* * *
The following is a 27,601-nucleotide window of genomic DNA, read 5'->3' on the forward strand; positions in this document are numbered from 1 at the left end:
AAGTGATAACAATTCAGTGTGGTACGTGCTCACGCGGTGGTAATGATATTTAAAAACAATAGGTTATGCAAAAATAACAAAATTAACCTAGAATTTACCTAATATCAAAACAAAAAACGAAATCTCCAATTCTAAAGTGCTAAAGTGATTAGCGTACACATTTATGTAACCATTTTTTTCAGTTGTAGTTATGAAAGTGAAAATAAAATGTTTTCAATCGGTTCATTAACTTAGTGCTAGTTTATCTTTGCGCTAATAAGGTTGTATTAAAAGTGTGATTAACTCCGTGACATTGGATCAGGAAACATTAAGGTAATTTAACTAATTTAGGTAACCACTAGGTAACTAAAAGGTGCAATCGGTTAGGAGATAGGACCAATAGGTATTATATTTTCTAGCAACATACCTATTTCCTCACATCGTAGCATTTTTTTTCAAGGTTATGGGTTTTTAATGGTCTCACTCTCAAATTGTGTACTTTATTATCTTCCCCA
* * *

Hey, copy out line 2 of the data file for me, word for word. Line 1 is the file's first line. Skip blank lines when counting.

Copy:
AAGTGATAACAATTCAGTGTGGTACGTGCTCACGCGGTGGTAATGATATTTAAAAACAATAGGTTATGCAAAAATAACAAAATTAACCTAGAATTTACCTAATATCAAAACAAAAAACGAAATCTCCAATTCTAAAGTGCTAAAGTGATTAGCGTACACATTTATGTAACCATTTTTTTCAGTTGTAGTTATGAAAGTGAAAATAAAATGTTTTCAATCGGTTCATTAACTTAGTGCTAGTTTATCTTTGCGCTAATAAGGTTGTATTAAAAGTGTGATTAACTCCGTGACATTGGATCAGGAAACATTAAGGTAATTTAACTAATTTAGGTAACCACTAGGTAACTAAAAGGTGCAATCGGTTAGGAGATAGGACCAATAGGTATTATATTTTCTAGCAACATACCTATTTCCTCACATCGTAGCATTTTTTTTCAAGGTTATGGGTTTTTAATGGTCTCACTCTCAAATTGTGTACTTTATTATCTTCCCCA